Expedited category research requires a Key Information section at the beginning of the consent form.
The Key Information section is to provide subjects with a concise and focused presentation of the research activity. How the information is presented will depend on the nature of the specific research study and in most cases can probably be expressed in a paragraph or two. This section of the consent could, in appropriate circumstances, include a summary of relevant pieces of information that are explained in greater detail later in the consent form. It should be written in everyday language and could be similar to what you’d say to someone who is not familiar with your research if they asked you what it would be like to be in your study.
Key Information could include information on these elements:
What is the study about and how long will it last?
What kinds of things will happen during the study, what will a subject do?
What are the key reasons a person might choose to take part in the study? (DO NOT include the incentive or compensation as a benefit.)
What are the key reasons a person might not choose to take part in the study?
Information on voluntary participation
Contact information for the PI and HSRO if there are questions
And anything else you think would help a subject get a quick picture of what participating will be like.
How you apply the “key information” requirement, and to what level of detail, will depend on the complexity of the research project. Many social/behavioral research projects already employ a brief informed consent document, so including a “key information” section may be redundant. The Final Rule preamble includes some considerations regarding the application of this requirement, but further federal guidance is expected at a later date.
The collection of identifiable private information or identifiable biospecimens
A statement indicating whether:
identifiers may be removed, and
de-identified information or biospecimens may or may not be used or shared for future research
Additional Optional Elements that may not be relevant to all studies but should be included when appropriate
Use of biospecimens
A statement indicating whether:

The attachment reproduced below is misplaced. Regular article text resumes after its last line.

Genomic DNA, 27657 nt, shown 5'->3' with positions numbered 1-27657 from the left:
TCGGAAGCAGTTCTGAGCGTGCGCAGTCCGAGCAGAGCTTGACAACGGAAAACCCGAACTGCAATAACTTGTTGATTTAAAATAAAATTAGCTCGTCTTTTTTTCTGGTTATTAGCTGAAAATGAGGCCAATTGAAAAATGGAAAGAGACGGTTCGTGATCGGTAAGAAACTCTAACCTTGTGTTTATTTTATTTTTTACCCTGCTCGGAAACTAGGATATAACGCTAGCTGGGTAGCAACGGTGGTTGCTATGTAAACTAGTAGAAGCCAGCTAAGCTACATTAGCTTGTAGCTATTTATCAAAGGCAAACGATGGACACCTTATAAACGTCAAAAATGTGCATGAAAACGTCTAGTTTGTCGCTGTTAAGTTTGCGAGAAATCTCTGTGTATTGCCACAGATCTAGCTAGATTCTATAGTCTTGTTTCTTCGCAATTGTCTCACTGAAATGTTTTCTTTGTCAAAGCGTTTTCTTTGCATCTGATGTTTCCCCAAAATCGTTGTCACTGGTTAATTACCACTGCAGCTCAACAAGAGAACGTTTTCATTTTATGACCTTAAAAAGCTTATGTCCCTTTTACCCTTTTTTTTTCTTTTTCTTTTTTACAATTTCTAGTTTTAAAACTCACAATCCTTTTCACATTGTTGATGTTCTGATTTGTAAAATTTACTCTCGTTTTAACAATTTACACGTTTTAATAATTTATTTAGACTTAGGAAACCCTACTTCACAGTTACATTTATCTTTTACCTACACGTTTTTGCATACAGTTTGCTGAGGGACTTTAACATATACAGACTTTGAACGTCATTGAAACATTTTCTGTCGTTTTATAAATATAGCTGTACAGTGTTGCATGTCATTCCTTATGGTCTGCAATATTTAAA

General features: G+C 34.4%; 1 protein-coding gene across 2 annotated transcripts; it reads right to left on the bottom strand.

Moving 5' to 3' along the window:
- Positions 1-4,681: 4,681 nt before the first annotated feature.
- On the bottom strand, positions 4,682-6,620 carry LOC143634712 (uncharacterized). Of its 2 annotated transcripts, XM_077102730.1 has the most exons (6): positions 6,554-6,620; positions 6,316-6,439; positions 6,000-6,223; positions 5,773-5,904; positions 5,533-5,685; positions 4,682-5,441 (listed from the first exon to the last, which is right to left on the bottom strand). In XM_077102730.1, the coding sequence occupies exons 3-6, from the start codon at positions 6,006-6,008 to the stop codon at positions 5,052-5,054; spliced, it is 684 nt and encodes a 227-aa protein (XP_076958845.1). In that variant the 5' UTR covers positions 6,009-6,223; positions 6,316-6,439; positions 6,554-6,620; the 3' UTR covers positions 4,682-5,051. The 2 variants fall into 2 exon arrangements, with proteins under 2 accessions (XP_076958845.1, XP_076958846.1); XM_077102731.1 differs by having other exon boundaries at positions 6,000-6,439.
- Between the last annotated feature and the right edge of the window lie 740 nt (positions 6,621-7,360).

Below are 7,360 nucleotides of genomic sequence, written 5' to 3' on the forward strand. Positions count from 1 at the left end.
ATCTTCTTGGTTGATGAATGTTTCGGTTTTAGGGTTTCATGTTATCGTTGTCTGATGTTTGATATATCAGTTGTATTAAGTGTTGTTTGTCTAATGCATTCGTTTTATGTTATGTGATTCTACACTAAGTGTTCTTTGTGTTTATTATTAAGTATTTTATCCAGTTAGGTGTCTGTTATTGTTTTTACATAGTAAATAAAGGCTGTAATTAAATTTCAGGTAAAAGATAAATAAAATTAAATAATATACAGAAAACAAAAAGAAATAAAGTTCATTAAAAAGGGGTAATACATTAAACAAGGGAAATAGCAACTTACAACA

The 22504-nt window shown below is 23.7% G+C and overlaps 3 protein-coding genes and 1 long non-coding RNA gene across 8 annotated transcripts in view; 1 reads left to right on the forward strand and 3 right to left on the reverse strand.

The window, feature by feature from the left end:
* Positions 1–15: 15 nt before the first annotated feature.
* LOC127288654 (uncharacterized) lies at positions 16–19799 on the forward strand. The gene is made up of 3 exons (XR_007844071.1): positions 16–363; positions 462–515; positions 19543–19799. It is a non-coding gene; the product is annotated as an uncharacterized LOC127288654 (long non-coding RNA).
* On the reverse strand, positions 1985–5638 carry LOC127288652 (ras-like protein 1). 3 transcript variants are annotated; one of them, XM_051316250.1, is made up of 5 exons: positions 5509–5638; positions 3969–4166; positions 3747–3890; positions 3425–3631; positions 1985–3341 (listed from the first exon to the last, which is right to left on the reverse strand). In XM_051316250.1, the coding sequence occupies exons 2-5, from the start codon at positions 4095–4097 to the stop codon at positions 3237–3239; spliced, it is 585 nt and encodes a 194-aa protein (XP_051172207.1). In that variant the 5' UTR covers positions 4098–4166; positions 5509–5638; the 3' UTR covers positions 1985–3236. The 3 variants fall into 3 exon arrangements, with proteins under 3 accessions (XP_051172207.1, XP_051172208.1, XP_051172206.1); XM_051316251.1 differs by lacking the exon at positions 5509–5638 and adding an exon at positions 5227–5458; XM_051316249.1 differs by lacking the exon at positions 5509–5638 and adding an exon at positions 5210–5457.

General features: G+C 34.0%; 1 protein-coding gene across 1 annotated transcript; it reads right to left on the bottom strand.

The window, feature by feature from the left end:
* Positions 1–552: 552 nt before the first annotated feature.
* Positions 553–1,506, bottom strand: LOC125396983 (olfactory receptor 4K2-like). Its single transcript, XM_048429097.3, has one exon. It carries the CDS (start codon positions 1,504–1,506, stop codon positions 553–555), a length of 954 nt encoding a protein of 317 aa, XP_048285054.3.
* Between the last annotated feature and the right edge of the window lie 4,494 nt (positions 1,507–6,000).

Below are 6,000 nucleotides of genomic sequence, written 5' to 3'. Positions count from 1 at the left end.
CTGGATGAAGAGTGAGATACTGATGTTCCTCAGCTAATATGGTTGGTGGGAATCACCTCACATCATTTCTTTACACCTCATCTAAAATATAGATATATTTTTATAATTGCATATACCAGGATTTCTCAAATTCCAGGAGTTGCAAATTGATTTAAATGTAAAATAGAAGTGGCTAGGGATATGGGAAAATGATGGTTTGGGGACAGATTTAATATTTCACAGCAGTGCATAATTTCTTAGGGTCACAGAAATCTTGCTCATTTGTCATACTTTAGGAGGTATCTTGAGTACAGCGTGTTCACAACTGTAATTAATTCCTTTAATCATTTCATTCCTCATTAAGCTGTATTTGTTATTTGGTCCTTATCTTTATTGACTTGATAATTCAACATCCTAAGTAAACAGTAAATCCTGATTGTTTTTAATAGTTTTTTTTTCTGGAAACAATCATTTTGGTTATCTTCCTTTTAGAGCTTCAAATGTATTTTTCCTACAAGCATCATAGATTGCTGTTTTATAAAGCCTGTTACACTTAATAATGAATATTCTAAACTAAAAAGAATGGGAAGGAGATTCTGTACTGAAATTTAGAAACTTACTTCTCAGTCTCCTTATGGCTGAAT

biospecimens may be used for commercial profit, and
the subject will share in that profit
Clinically relevant results
A statement indicating whether the clinical results, including individual research results, will be returned to the subject, and if so, under what conditions
Constructing the Consent Process and Form
The information provided to potential subjects will be evaluated in light of the risks and benefits of the proposed research procedures.
Review is from the subject’s perspective: what facts would a prospective subjects want to know before deciding whether or not to participate in the research?
Does the information inform prospective subjects as clearly as possible? Are there any coercive (intimidating) aspects which might impede free choice? In cases where there is reason for special concern about pressure (e.g., when students or employees are asked to participate in research conducted by their professors or supervisors), the researcher may be required to provide some form of monitoring (such as the presence of an impartial observer).
Obtaining informed consent is an educational process; researchers should do everything they can to enhance the prospective subject's understanding of the information presented.
Review of Informed Consent Process
Review of the Informed Consent Process considers:
the characteristics of the subject population,
the type of information that will be given to the subjects, and
the circumstances under which the consent process will take place (e.g., method, timing, place, and personnel involved).
After considering all of these items, the HSRO may suggest changes in the wording of the consent documents or in the timing or location of an investigator's contact with potential subjects. These requests are made to provide subjects with as much relevant information as possible to ensure they take part as informed and voluntary participants.
For NIH-funded research or other research with a Certificate of Confidentiality (CoC), the potential subjects must be told about the protections afforded by the certificate and any exceptions to that protection and in the informed consent form.
There may be circumstances where studies can be conducted without obtaining informed consent. In addition, when children are involved in a research activity, it is necessary to obtain their assent and the permission of their parents. There are also special considerations around using RIT students as research subjects.